“Well,” said the Software Engineer, “Before we do anything, I think we should push the car back up the road and see if it happens again.”

Smart Dogs

Posted: September 15, 2011 in Funny, popCulture, puppies
Tags: , , , ,

Four workers were discussing how smart their dogs were.

The first was an engineer who said his dog could do math calculations. His dog was named “T-Square”, and he told him to get some paper and draw a square, a circle and a triangle, which the dog did with no sweat.

The accountant said he thought his dog was better. His dog was named “Slide Rule”. He told him to fetch a dozen cookies, bring them back, and divide them into piles of three, which he did with no problem.

The chemist said that was good, but he felt his dog was better. His dog “Measure” was told to get a quart of milk and pour seven ounces into a ten ounce glass. The dog did this with no problem.

All three men agreed this was very good and that their dogs were equally smart. They all turned to the union member and said, “What can your dog do?”. The Teamster called his dog whose name was “Coffee Break” and said, “Show the fellows what you can do”. Coffee Break went over and ate the cookies, drank the milk, went to the bathroom on the paper, claimed he injured his back while eating, filed a grievance for unsafe working conditions, applied for Workman’s Compensation and left for home on sick leave.

A woman gets onto a bus with her baby.

The bus driver says, “That’s the ugliest baby that I’ve ever seen. Ugh!”

20110909-124238.jpg

Lumpy may be a bit of a monkey, but he ain't ugly!

The woman goes to the rear of the bus and sits down, fuming. She says to a man next to her, “The driver just insulted me!”

The man says, “There’s no call for that. You go right up there and tell him off. Go ahead, I’ll hold your monkey for you.”

 

Photo by www.melissaannphoto.com

A visitor to a certain college paused to admire the new Hemingway Hall that had been built on campus.

“It’s a pleasure to see a building named for Ernest Hemingway,” he said.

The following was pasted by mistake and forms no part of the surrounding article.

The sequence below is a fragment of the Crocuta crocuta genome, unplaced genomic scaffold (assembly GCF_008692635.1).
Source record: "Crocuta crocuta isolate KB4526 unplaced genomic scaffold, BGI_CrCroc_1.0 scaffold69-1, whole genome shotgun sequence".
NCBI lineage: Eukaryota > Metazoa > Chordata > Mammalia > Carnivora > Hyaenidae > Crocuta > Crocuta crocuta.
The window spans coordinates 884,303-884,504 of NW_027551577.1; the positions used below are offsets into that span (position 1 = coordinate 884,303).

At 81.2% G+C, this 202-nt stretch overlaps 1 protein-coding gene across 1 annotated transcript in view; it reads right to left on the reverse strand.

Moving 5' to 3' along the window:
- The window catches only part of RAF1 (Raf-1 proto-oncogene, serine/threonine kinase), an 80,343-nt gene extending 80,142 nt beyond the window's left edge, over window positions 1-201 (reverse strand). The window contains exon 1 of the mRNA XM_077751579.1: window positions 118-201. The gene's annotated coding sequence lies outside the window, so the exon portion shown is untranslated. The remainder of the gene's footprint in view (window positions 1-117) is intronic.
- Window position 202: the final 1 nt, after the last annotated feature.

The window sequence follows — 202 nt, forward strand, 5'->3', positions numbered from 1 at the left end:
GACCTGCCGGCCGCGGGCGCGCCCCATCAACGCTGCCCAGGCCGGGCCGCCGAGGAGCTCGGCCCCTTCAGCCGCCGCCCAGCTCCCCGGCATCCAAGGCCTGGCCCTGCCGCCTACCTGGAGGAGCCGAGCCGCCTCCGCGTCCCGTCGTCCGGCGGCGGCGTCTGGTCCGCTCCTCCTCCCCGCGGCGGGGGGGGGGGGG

“Actually,” said his guide, “it’s named for Joshua Hemingway. No relation.”

The visitor was astonished. “Was Joshua Hemingway a writer, also?”

“Yes, indeed,” said his guide. “He wrote a cheque.”

Can you figure out which photo wasn’t digitally modified post-production?

Twitter Hedge Fund Is Making More Money Than You

 

 

All you investors with your crazy research and economic “theories”: You should just be reading Twitter! Derwent Capital, a hedge fund that bases its investment strategy on Twitter data, outperformed the market in its first month.

According to eFinancialnews:

Derwent Capital, which finished its first month of trading at the end of July, beat the S&P 500 which fell 2.2% in July, while the average hedge fund made 0.76%, according to Hedge Fund Research.

How does Derwent work? It invests in whatever Justin Bieber tweets about that day.

Read the rest of the article here.

  

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OUR leaders have asked for “shared sacrifice.” But when they did the asking, they spared me. I checked with my mega-rich friends to learn what pain they were expecting. They, too, were left untouched.

While the poor and middle class fight for us in Afghanistan, and while most Americans struggle to make ends meet, we mega-rich continue to get our extraordinary tax breaks. Some of us are investment managers who earn billions from our daily labors but are allowed to classify our income as “carried interest,” thereby getting a bargain 15 percent tax rate. Others own stock index futures for 10 minutes and have 60 percent of their gain taxed at 15 percent, as if they’d been long-term investors.

These and other blessings are showered upon us by legislators in Washington who feel compelled to protect us, much as if we were spotted owls or some other endangered species. It’s nice to have friends in high places.

Last year my federal tax bill — the income tax I paid, as well as payroll taxes paid by me and on my behalf — was $6,938,744. That sounds like a lot of money. But what I paid was only 17.4 percent of my taxable income — and that’s actually a lower percentage than was paid by any of the other 20 people in our office. Their tax burdens ranged from 33 percent to 41 percent and averaged 36 percent.

If you make money with money, as some of my super-rich friends do, your percentage may be a bit lower than mine. But if you earn money from a job, your percentage will surely exceed mine — most likely by a lot.

To understand why, you need to examine the sources of government revenue. Last year about 80 percent of these revenues came from personal income taxes and payroll taxes. The mega-rich pay income taxes at a rate of 15 percent on most of their earnings but pay practically nothing in payroll taxes. It’s a different story for the middle class: typically, they fall into the 15 percent and 25 percent income tax brackets, and then are hit with heavy payroll taxes to boot.

Read the balance of the article as it has been posted at nytimes.com

http://nyti.ms/p8bLnp

 
  

To contact me, check out my Contact Me page.

To Learn more about me, check out my About Me page.